Hopefully C. J. Thomas’ The Stiletto Gumshoe series will sell at some point (and soon, I say with fingers crossed) and not just to some micro-publisher. But who knows what may occur, or if I’ll find myself buried in Adobe Illustrator, InDesign and Acrobat files again,  formatting my work for Amazon, B&N and elsewhere. But if I do, I’m sure as hell going to keep an eye out for crooks. And I do plan to revisit Kiss Library once in a while to see what’s up or if my titles mysteriously reappear.

Multiple links below…

Chris The Story Reading Ape’s Blog:

https://wordpress.com/read/feeds/10519297/posts/2341125149

Kevin Morris’ kmorris – Poet Blog:

https://kmorrispoet.com/2019/07/11/copyright-infringement-again/

Sara F. Hawkins – Attorney At Law Blog (How To File A DMCA Take Down Notice):

https://sarafhawkins.com/how-to-file-dmca-takedown/

Dale Cameron Lowry’s Blog:

https://www.dalecameronlowry.com/piracy-alert-seller-stealing-books-kisslibrary-com/

Illustration at the top: Raymond Johnson’s illustration for A Half Interest in Murder, 1960

 

Secret Agent Chic

Sasha Luss 1

Guy Aroch’s behind the camera, Vadim Galaganov handles styling duties and Sasha Luss is the very lethal looking secret agent in this July 2019 photo editorial for Elle Russia magazine. A clandestine meeting and planned briefcase exchange apparently goes bad, but I suspect that Sasha-the-spy (and her scary looking automatic) resolved things in the end.

Sasha Luss 2Sasha Luss 3Sasha Luss 4Sasha Luss 5Sasha Luss 6

The Howdunit Series

scene of the crime

I suppose Writer’s Digest Books “Howdunit Series” ought to be mandatory reading for every mystery/crime fiction writer, but the fact is, they’re quite entertaining for crime fiction fans as well. And very informative, if you like to be well-versed in grisly trivia.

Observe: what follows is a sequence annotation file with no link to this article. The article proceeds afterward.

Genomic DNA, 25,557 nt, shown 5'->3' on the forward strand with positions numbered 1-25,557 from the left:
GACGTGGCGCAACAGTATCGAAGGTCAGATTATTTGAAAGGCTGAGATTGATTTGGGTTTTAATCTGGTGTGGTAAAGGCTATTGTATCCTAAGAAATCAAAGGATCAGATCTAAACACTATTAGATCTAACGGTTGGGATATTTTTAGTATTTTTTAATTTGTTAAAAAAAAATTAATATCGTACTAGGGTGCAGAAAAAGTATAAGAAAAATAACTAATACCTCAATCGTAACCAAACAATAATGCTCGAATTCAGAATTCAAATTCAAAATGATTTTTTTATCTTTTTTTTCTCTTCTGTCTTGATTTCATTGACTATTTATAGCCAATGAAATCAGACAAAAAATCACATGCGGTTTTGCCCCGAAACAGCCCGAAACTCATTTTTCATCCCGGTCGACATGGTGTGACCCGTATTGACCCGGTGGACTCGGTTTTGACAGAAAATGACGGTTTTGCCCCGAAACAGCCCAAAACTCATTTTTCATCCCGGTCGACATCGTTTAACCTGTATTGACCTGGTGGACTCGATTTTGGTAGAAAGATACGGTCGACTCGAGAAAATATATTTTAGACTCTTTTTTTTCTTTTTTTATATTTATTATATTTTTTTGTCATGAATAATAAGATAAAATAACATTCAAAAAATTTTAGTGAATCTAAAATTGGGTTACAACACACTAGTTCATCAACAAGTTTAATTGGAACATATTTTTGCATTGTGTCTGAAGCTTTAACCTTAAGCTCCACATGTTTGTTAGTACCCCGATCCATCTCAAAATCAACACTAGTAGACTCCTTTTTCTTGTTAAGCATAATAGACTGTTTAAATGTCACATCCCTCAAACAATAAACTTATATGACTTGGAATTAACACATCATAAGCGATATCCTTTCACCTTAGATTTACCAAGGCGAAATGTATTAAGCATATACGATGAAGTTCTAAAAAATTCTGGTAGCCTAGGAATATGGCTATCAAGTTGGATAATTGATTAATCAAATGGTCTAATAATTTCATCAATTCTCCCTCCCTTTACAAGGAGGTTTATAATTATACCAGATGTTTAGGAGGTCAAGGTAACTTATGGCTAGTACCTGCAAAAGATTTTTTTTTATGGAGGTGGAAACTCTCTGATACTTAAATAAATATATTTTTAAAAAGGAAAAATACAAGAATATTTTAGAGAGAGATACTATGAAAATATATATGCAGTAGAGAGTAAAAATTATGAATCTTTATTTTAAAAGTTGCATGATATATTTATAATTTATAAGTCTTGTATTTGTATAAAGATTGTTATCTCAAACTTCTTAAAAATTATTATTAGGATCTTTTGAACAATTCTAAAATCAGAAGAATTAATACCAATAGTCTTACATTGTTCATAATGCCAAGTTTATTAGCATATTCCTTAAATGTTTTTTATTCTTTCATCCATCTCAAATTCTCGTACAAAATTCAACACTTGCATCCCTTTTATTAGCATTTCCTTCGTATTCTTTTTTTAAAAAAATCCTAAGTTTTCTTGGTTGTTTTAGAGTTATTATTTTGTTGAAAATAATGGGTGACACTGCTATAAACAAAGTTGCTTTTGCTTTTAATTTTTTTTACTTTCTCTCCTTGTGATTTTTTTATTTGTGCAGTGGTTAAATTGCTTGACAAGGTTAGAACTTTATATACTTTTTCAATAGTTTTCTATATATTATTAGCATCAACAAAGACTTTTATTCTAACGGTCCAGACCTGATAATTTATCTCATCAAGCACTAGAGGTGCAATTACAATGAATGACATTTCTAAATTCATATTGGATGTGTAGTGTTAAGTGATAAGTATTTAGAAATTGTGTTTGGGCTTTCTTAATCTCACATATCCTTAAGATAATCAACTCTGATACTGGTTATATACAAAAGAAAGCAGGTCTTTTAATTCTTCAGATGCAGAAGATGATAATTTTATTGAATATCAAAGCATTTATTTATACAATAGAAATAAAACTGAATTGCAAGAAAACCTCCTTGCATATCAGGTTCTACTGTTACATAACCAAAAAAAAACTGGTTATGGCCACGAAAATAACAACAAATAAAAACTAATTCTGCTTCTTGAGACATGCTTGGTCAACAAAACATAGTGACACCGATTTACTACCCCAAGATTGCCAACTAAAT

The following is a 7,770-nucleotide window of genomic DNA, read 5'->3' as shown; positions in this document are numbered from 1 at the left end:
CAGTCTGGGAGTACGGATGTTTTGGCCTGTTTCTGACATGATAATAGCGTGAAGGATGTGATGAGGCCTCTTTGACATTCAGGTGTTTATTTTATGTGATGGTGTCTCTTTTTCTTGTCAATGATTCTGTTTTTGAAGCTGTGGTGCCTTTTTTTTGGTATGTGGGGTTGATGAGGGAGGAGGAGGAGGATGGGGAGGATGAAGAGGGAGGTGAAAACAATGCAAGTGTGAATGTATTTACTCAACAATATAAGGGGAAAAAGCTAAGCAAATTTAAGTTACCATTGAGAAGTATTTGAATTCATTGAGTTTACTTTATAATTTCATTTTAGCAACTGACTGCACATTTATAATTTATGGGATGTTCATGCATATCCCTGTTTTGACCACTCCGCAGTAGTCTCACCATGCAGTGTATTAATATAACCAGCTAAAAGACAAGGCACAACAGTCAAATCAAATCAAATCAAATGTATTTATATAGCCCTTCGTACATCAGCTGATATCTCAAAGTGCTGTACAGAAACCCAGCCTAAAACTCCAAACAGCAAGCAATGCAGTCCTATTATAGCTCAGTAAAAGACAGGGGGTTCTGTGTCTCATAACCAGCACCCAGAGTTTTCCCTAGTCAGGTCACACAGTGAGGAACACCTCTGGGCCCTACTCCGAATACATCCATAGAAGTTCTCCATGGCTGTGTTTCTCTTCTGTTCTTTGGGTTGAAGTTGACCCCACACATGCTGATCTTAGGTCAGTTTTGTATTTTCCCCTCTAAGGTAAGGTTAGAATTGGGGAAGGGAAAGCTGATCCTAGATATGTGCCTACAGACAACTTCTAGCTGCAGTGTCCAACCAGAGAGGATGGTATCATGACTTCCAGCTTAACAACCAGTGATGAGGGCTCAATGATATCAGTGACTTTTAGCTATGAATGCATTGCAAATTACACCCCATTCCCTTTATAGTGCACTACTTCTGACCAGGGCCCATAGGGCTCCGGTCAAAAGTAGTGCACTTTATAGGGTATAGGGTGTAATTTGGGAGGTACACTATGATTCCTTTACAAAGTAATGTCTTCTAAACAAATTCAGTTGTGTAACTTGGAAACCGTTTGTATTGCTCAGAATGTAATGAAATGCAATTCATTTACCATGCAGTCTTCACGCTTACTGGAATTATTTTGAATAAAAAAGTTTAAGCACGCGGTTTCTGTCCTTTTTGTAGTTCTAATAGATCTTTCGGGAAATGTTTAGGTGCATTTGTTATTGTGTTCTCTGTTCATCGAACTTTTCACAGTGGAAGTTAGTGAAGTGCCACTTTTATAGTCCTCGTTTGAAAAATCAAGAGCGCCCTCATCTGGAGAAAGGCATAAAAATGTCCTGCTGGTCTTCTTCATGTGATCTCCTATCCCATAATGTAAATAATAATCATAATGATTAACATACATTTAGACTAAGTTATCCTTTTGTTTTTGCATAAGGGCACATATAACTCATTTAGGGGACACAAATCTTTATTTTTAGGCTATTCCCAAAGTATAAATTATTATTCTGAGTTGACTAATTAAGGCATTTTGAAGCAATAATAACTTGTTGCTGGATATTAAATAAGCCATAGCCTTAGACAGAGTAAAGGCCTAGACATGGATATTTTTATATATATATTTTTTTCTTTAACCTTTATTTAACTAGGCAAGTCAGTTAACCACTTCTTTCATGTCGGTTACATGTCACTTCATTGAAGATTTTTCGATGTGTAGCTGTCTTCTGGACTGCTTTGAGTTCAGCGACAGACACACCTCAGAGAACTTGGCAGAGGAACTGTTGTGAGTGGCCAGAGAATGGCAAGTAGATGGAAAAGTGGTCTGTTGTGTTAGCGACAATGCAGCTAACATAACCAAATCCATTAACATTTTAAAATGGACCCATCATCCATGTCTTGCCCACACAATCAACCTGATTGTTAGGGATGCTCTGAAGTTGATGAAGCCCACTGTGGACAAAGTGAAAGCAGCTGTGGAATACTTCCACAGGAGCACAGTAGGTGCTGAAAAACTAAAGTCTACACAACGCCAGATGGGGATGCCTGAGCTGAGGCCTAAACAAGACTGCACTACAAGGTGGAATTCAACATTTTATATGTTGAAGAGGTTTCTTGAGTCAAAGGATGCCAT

I only have two: Keith D. Wilson’s Cause Of Death – A Writer’s Guide To Death, Murder & Forensic Medicine, and just added Anne Wingate’s Scene Of The Crime – A Writer’s Guide To Crime-Scene Investigations this past weekend. That the books are nearing 30 years-old doesn’t bother me, since my current projects are set in 1959. Things probably weren’t even up to 1990’s standards at that time anyway.

Private Eyes

What’s your pleasure? Poisons? Firearms? I really need to locate a clean copy of Private Eyes – A Writer’s Guide To Private Investigators by Hal Blythe, Charlie Sweet and John Landreth, though I’m sure things were quite different for P.I.’s sixty years ago when my ‘Stiletto Gumshoe’ hung up her shingle. The fact that I don’t see these books on shelf in used bookstores very often tells me that once bought, they’re kept. Sure, everything you ever wanted to know is online. But it’s nice to have details and info handy from reliable sources, not just a Wikipedia entry.

3 Books4 books

Mafiosa

Mafiosa Cover

Spotted at Crime Fiction Lover (and you just have to love the straightforward name of that site, dontcha?):

Planned for a first issue to be released in August 2019, Mafiosa is scripted by Sunshine Barbito with art by Debora Carita. Set in Prohibition era Little Sicily, it tells the story of 18 year old Nicoletta Marchesi, daughter of a made man who aims to join the family business herself. From the description I read, it sounds like this mafiosa is more lethal than any mafioso, and I’m anxious to see more.